Every duck hunter in Mississippi, and most duck hunters in the nation, believe that if they’ve lived good, sportsmen-like lives and have close relationships with God, they’ll get permission to hunt at Beaver Dam before they die.
If you’ve ever taken off your clothes in the dead of winter and swam out into an icy slough to pick up a duck you couldn’t reach from the bank...
If you’ve ever taken a shot at a flight of incoming mallards with their wings out, feet outstretched and necks bent...
If you’ve ever had a child, a lady or a beginning duck hunter in the blind with you and fired right after they’ve shot to down the duck, and then said, “Way to go! You got that duck!”...
If you’ve ever had your waders fill up with icy pond water, felt that tingling on your tongue and seen those white specks before your eyes because of the extreme cold before grabbing a duck on the water and running back to the bank...
If you’ve ever had a Labrador dive into the water after a duck and return through mud up to his chest, taken the duck from the dog and watched it shake mud off on you...
If you’ve ever dreamed about the good ol’ days when wave after wave of greenheads came down the Mississippi Flyway, and ducks had no limits on them, very few people hunted ducks and outdoorsmen hand-carved their own decoys, then you’ll enjoy the opportunity of hunting at Beaver Dam. Probably more writers and avid waterfowlers have written about their adventures, told lies and enjoyed good times at Beaver Dam than on any other duck-hunting waters in the Southeast.
Whether by good luck, a quirk of fate or the blessings of the duck gods, Mike Boyd was born into a family who owns a portion of Beaver Dam.
“I’ve been living on Beaver Dam for 51 years,” he told me one cool winter morning last year as we waited on first light and listened to mallards, pintails and gadwalls drop into our decoy spread before shooting time. “My grandfather, R.B. Boyd, lived about 70 miles south of Beaver Dam. He worked hard and saved his money. Eventually he bought two parcels of land in the northwestern corner of Beaver Dam Lake in 1949. My family has lived on the land and farmed it ever since.”
Beaver Dam, a longtime oxbow off the Mississippi River, just outside of Tunica, originally lay in the main channel of the Mississippi River about 10,000-plus years ago. No one knows for sure how Beaver Dam received its name, but there are some theories.
“John Owens, whose family traditionally has owned and still does own most of the land surrounding Beaver Dam, told me he saw a really old map that had this area labeled as Beaver Dam Lake,” Boyd said. “So, I know Beaver Dam has been the name of the lake for at least 100 years.”
Ducks always have come to Beaver Dam Lake. Many sportsmen believe that when ducks break out of their eggs in Canada, they already know the route to Beaver Dam.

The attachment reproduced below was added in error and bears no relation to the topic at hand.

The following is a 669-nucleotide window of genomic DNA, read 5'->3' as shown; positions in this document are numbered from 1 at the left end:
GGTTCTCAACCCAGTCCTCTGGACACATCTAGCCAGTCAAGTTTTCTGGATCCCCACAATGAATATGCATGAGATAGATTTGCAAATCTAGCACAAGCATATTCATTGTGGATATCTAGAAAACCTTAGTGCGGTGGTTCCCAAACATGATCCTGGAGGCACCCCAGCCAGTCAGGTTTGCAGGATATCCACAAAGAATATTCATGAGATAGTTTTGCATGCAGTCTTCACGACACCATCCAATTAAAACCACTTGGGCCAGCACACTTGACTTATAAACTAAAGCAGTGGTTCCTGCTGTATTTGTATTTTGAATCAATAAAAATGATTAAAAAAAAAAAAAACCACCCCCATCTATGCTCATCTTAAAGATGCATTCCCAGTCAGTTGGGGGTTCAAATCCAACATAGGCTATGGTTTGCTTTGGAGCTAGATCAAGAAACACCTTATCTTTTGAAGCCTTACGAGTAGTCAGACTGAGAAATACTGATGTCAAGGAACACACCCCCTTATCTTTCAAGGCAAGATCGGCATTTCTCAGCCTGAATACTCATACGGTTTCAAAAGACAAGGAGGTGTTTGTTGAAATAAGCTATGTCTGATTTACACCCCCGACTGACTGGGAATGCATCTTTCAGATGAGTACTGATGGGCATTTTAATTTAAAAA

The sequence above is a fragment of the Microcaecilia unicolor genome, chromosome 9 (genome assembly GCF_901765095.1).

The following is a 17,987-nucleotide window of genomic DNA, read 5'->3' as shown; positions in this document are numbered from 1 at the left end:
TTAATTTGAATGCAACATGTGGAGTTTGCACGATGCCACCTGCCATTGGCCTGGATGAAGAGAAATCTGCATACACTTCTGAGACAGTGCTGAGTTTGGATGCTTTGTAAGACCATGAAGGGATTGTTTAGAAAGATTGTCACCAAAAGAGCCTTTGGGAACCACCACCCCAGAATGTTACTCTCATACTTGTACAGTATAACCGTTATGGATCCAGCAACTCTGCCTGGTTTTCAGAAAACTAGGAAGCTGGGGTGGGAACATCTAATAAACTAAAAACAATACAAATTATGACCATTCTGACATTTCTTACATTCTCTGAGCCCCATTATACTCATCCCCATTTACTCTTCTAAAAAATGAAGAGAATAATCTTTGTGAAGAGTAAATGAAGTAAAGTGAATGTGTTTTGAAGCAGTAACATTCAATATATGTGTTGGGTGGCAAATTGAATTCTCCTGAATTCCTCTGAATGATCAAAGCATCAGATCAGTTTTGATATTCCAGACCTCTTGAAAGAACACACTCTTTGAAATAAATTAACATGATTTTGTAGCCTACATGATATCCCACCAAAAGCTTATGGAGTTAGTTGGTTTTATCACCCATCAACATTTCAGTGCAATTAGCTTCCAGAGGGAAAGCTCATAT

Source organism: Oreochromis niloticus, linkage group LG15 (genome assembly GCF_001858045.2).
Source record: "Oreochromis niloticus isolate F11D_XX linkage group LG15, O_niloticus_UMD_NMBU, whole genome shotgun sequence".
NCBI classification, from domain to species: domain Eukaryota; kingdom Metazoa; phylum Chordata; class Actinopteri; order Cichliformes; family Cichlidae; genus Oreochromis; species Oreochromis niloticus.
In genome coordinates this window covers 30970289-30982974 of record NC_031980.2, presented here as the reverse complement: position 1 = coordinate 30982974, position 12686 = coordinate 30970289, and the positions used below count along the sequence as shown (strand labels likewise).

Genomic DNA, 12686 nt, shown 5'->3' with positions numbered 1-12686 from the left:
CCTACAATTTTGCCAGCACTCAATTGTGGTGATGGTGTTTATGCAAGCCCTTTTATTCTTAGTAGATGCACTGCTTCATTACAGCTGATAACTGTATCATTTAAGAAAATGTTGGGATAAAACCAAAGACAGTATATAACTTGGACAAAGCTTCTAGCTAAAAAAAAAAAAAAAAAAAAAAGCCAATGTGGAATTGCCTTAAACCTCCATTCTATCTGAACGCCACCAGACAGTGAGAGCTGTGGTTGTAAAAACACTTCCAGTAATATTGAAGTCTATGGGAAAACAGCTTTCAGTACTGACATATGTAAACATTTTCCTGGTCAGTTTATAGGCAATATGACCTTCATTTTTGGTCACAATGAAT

Nash Buckingham, a nationally known writer from Memphis who also freelanced for outdoor magazines and wrote books, helped make Beaver Dam famous back in the 1900s. Buckingham always named Beaver Dam as his special duck-hunting spot, made Beaver Dam come alive to his readers and mesmerized them with his waterfowling tales.
He and his friends would travel by train from Memphis to Tunica, which in the past didn’t have casinos, major highways or even much of a town, and hunt the plentiful ducks — far away from the hustle and bustle of Memphis.
“Buckingham’s father was one of the original members of the Beaver Dam Club,” Boyd said. “All of this territory was opened up in the late 1800s, when the railroad came through here. Before that time, this region was pretty much inaccessible to most people.”
In Buckingham’s time, he and his friends would catch the Limb-Dodger train in Memphis to Evansville, south of Tunica, where Horace Miller, the caretaker of the Beaver Dam Club, would greet them. Since the trip took only about two hours, these sportsmen could leave Friday after work and reach Tunica quickly. Then Horace and his wife, Aunt Molly, would take Buckingham and his friends to camp, cook for them and take care of them.
“These men started the Beaver Dam Club,” Boyd reports. “They’d ride the Limb-Dodger train from Memphis to Dr. Owens’ property in Tunica to hunt ducks.”
Buckingham and his friends would let Horace Miller know when they’d arrive and how long they’d stay at the club. Miller would buy groceries and stock the shelves to ensure these Memphis outdoorsmen had plenty to eat and drink.
Armed with his love of Beaver Dam and his wordsmithing skills, Buckingham wrote extensively about hunting the area, recording the history of the ducks, the lake, the men and the times. His fluent and masterfully crafted words caused his stories to sell like hotcakes.
“Today, there’s a cult following of hunters of all ages who have read Nash Buckingham’s articles and want to come to Beaver Dam and hunt the same area Nash hunted,” Boyd said. “I’ve hunted Beaver Dam my entire life, and it’s an absolutely fabulous place to hunt ducks.”
Hunting at Beaver Dam
Most of the blinds at Beaver Dam consist of tree houses crafted like long, dry boxes with waterproof roofs on them that can accommodate five to eight hunters and suspend them up off the water with all the comforts of home in them. Each blind has an opening in front of it and a resting spot that makes ducks drool.
Today, the ducks primarily taken at Beaver Dam include mallards, gadwalls, wigeons, green-winged teal and a few wood ducks.